The rape of South Texas is being undertaken deep below the earth where nine inch oil casing pipe runs horizontally for up to a mile and a half in each direction from the well head in multiples of six lines, 300 feet apart. Each of these lines has been perforated by frac’ing guns prior to the injection of thousands of gallons of water and sand that simultaneously open up and prop veins in the tightly packed shale which then, for as long as three decades, bleed oil into the pipe. It is an operation of bewildering complexity, technological sophistication and ruthless efficiency. It represents a stellar achievement of a Civilization, that for the last two hundred and fifty years, has been super-charged by the energy extracted from fossil fuels.

Beneath the mesquite brush, where white-tailed deer, javelinas and quail are still hunted (and stray bullets occasionally whine across the oil-well pads) this ‘play’ represents the last throes, perhaps, of a global oil industry in which North America has increased its production in the exact amount of the declines in other oil-producing countries.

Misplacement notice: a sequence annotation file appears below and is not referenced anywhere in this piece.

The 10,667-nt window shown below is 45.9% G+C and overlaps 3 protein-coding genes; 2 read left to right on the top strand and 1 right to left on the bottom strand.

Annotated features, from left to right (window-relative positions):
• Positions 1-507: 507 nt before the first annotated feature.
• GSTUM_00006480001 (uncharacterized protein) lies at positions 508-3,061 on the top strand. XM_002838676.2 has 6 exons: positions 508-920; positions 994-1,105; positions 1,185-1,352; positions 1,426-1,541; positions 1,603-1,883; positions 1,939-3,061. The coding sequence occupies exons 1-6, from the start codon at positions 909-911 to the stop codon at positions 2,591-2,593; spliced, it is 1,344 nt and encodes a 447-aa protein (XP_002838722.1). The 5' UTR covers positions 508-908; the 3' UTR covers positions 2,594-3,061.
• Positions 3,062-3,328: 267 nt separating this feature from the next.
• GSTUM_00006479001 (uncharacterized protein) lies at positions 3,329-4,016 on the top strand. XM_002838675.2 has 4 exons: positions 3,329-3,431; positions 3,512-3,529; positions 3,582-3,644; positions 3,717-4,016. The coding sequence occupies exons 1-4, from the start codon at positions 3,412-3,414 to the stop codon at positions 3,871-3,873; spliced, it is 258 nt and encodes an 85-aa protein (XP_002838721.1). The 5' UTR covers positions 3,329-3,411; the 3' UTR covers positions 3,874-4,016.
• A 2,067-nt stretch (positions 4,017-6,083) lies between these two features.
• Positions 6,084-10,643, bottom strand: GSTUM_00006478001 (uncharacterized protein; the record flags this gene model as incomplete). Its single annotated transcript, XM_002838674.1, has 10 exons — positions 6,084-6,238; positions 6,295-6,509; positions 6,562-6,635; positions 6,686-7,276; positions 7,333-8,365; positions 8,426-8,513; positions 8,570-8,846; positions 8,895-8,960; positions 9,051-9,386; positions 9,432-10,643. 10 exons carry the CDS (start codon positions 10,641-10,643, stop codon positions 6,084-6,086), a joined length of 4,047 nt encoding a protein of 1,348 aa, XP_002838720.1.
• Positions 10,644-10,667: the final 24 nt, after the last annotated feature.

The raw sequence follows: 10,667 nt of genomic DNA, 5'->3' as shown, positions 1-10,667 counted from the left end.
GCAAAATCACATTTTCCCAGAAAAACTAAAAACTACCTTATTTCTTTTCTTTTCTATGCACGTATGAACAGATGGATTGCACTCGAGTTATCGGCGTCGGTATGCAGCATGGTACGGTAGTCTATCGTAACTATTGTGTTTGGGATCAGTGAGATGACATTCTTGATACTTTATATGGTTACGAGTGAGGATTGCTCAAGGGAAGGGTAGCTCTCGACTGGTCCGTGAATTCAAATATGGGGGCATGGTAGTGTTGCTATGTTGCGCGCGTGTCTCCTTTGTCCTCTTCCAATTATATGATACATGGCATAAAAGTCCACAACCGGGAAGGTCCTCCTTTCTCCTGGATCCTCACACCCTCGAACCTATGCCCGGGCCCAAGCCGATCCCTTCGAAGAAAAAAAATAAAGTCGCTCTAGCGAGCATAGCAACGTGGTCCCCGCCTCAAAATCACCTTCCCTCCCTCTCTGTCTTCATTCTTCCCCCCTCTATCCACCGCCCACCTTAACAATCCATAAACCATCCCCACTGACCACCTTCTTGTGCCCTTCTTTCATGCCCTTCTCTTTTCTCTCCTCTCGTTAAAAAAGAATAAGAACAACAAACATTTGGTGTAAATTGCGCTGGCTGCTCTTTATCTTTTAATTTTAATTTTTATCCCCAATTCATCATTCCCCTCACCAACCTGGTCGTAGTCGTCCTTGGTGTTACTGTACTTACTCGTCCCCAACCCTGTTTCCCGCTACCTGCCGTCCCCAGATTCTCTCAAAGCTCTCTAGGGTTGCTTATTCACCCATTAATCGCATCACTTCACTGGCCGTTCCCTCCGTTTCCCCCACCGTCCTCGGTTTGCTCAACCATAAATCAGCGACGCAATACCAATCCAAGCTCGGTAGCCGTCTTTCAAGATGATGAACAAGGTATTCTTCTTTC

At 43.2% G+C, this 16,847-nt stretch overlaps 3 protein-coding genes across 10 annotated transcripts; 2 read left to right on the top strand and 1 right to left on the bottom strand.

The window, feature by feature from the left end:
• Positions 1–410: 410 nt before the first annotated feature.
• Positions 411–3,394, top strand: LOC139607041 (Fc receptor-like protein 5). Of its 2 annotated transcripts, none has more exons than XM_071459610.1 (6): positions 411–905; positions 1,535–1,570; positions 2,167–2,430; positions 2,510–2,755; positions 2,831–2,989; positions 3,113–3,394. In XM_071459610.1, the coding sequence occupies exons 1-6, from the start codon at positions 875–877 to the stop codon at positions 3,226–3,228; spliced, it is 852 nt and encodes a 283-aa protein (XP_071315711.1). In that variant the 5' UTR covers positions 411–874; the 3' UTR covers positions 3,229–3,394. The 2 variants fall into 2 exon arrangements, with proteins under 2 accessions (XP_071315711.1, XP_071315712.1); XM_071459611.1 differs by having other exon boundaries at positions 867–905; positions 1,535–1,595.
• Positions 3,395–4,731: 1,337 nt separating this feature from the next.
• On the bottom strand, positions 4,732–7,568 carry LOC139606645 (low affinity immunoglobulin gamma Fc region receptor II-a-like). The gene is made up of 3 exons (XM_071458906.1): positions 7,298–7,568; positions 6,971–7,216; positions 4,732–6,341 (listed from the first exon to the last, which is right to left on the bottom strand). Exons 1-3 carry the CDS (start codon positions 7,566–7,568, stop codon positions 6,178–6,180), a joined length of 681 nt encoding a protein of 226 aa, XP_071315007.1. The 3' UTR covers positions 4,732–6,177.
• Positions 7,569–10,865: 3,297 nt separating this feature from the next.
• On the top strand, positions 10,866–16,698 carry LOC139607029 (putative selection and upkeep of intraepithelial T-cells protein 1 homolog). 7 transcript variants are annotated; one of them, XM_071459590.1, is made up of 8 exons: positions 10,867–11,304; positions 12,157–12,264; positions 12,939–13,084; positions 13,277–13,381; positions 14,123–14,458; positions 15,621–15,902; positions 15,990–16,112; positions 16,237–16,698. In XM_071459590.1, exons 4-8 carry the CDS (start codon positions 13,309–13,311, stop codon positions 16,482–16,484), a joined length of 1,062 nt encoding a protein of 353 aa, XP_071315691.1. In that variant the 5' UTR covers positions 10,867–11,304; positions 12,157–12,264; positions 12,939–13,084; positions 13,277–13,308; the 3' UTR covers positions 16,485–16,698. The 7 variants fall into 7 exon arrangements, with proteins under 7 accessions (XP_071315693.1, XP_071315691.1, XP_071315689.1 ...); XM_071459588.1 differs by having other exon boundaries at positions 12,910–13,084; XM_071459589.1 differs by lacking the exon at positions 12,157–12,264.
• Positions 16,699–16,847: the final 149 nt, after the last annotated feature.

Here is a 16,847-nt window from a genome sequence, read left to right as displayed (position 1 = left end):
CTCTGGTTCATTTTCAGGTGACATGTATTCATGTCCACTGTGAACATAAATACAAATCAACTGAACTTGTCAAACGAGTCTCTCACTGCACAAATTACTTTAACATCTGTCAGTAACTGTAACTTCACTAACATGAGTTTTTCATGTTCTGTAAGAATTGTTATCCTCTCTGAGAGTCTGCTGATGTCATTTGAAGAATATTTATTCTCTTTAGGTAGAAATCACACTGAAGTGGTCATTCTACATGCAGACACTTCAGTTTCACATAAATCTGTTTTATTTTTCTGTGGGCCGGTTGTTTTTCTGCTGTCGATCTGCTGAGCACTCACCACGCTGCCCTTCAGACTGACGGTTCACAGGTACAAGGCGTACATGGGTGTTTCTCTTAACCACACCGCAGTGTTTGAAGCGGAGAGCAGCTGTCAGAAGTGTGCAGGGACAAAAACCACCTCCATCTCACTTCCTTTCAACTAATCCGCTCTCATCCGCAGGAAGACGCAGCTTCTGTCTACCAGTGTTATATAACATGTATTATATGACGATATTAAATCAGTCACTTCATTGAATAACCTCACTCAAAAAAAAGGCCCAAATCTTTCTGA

Miraculously, this country’s Co2 emissions have been reduced by 4% (back to levels not seen since 1993) due to the rate of new natural gas-fired power plants coming on-line and conversion of old coal burning plants – all due to the downwards pressure on natural gas prices exerted by increased production from fractured wells.

Last time I checked, a gallon of gas was below three bucks – due to Saudi Arabia’s turning up the spigots in an attempt to drive marginal producers out of business. Ain’t working in South Texas, where the shale ‘play’ is viable down to $50 a barrel.

Like Zombies, amidst good news and bad, we continue to lurch towards the Apocalypse.